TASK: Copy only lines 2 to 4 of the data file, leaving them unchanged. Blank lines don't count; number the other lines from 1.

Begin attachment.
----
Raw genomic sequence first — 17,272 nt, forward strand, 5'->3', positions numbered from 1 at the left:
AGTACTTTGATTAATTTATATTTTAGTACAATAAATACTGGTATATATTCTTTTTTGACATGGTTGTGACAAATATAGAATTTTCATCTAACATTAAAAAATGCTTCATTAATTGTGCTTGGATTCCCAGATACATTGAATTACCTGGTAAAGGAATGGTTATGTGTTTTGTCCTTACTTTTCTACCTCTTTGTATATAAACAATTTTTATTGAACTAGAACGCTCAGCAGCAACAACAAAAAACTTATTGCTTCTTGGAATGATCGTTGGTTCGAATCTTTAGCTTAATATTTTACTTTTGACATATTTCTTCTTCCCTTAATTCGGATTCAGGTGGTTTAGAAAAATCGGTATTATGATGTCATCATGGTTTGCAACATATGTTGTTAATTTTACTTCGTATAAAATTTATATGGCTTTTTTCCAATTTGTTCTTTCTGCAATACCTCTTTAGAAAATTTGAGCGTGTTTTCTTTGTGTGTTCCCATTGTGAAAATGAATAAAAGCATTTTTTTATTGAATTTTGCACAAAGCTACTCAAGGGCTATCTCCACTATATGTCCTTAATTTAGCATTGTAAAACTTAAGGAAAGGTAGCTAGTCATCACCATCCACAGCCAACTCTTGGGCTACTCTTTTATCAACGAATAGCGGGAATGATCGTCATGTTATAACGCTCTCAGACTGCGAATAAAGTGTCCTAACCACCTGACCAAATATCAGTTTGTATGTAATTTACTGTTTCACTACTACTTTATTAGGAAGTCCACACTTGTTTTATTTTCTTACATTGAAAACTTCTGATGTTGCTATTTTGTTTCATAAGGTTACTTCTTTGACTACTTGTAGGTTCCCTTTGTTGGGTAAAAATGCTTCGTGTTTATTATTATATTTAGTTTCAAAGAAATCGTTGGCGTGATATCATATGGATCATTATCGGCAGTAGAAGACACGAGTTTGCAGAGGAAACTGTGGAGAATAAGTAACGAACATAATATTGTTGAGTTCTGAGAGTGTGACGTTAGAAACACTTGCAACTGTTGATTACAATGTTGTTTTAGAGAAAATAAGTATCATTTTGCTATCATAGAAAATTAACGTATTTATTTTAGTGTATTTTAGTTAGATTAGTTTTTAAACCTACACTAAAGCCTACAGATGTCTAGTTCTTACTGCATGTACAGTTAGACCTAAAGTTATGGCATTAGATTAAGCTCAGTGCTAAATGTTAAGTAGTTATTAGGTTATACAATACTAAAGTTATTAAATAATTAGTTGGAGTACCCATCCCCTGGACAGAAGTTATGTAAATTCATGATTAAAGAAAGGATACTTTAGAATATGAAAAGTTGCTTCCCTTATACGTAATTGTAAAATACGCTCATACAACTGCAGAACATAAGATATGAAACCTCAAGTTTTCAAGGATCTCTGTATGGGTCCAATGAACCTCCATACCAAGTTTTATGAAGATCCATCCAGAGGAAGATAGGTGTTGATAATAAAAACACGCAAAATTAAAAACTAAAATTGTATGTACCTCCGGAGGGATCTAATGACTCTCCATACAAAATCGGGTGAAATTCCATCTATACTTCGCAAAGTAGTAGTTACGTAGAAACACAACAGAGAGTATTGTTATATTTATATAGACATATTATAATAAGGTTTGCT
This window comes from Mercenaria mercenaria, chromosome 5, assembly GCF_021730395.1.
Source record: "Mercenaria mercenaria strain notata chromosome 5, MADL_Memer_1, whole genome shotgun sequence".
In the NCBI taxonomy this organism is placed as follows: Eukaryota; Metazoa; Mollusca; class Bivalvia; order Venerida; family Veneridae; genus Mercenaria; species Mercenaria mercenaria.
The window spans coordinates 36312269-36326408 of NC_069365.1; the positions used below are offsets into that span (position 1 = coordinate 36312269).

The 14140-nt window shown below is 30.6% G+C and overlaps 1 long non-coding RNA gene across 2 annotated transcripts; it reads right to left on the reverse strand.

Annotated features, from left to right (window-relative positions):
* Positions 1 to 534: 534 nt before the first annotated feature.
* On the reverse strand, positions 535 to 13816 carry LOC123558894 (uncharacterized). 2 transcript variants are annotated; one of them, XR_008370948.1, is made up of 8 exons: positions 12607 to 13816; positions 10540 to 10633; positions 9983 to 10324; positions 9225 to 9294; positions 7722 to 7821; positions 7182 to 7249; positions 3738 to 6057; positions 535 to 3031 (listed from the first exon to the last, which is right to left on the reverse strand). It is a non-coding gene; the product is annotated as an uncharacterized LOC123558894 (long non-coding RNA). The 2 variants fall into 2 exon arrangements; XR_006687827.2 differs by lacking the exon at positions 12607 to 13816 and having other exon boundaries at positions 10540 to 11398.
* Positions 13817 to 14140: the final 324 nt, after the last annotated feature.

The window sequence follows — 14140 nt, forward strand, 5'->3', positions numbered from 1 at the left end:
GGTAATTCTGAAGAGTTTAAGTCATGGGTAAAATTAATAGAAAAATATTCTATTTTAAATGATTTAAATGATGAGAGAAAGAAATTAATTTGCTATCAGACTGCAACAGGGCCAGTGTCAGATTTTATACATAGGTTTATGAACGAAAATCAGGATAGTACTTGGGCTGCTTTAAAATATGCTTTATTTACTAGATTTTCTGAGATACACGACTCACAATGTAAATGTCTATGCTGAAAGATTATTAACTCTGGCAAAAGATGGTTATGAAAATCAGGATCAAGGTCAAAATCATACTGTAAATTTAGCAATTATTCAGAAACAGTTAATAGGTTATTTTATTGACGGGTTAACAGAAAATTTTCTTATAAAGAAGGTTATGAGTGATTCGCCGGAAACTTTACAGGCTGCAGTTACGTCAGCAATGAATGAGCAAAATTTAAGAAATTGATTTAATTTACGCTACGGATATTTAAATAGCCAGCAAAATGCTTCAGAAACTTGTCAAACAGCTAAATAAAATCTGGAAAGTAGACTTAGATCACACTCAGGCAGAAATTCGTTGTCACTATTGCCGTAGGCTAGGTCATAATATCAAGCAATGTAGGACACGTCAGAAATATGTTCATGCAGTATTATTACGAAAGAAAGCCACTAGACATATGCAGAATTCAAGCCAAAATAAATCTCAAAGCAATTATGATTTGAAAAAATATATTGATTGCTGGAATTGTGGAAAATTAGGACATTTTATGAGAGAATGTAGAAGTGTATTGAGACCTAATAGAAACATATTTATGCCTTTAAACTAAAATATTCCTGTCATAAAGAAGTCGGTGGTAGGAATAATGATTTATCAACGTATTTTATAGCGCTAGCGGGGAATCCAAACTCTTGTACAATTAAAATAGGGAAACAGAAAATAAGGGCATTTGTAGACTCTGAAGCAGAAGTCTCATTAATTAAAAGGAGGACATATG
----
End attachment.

AGTACTTTGATTAATTTATATTTTAGTACAATAAATACTGGTATATATTCTTTTTTGACATGGTTGTGACAAATATAGAATTTTCATCTAACATTAAAAAATGCTTCATTAATTGTGCTTGGATTCCCAGATACATTGAATTACCTGGTAAAGGAATGGTTATGTGTTTTGTCCTTACTTTTCTACCTCTTTGTATATAAACAATTTTTATTGAACTAGAACGCTCAGCAGCAACAACAAAAAACTTATTGCTTCTTGGAATGATCGTTGGTTCGAATCTTTAGCTTAATATTTTACTTTTGACATATTTCTTCTTCCCTTAATTCGGATTCAGGTGGTTTAGAAAAATCGGTATTATGATGTCATCATGGTTTGCAACATATGTTGTTAATTTTACTTCGTATAAAATTTATATGGCTTTTTTCCAATTTGTTCTTTCTGCAATACCTCTTTAGAAAATTTGAGCGTGTTTTCTTTGTGTGTTCCCATTGTGAAAATGAATAAAAGCATTTTTTTATTGAATTTTGCACAAAGCTACTCAAGGGCTATCTCCACTATATGTCCTTAATTTAGCATTGTAAAACTTAAGGAAAGGTAGCTAGTCATCACCATCCACAGCCAACTCTTGGGCTACTCTTTTATCAACGAATAGCGGGAATGATCGTCATGTTATAACGCTCTCAGACTGCGAATAAAGTGTCCTAACCACCTGACCAAATATCAGTTTGTATGTAATTTACTGTTTCACTACTACTTTATTAGGAAGTCCACACTTGTTTTATTTTCTTACATTGAAAACTTCTGATGTTGCTATTTTGTTTCATAAGGTTACTTCTTTGACTACTTGTAGGTTCCCTTTGTTGGGTAAAAATGCTTCGTGTTTATTATTATATTTAGTTTCAAAGAAATCGTTGGCGTGATATCATATGGATCATTATCGGCAGTAGAAGACACGAGTTTGCAGAGGAAACTGTGGAGAATAAGTAACGAACATAATATTGTTGAGTTCTGAGAGTGTGACGTTAGAAACACTTGCAACTGTTGATTACAATGTTGTTTTAGAGAAAATAAGTATCATTTTGCTATCATAGAAAATTAACGTATTTATTTTAGTGTATTTTAGTTAGATTAGTTTTTAAACCTACACTAAAGCCTACAGATGTCTAGTTCTTACTGCATGTACAGTTAGACCTAAAGTTATGGCATTAGATTAAGCTCAGTGCTAAATGTTAAGTAGTTATTAGGTTATACAATACTAAAGTTATTAAATAATTAGTTGGAGTACCCATCCCCTGGACAGAAGTTATGTAAATTCATGATTAAAGAAAGGATACTTTAGAATATGAAAAGTTGCTTCCCTTATACGTAATTGTAAAATACGCTCATACAACTGCAGAACATAAGATATGAAACCTCAAGTTTTCAAGGATCTCTGTATGGGTCCAATGAACCTCCATACCAAGTTTTATGAAGATCCATCCAGAGGAAGATAGGTGTTGATAATAAAAACACGCAAAATTAAAAACTAAAATTGTATGTACCTCCGGAGGGATCTAATGACTCTCCATACAAAATCGGGTGAAATTCCATCTATACTTCGCAAAGTAGTAGTTACGTAGAAACACAACAGAGAGTATTGTTATATTTATATAGACATATTATAATAAGGTTTGCT
This window comes from Mercenaria mercenaria, chromosome 5, assembly GCF_021730395.1.
Source record: "Mercenaria mercenaria strain notata chromosome 5, MADL_Memer_1, whole genome shotgun sequence".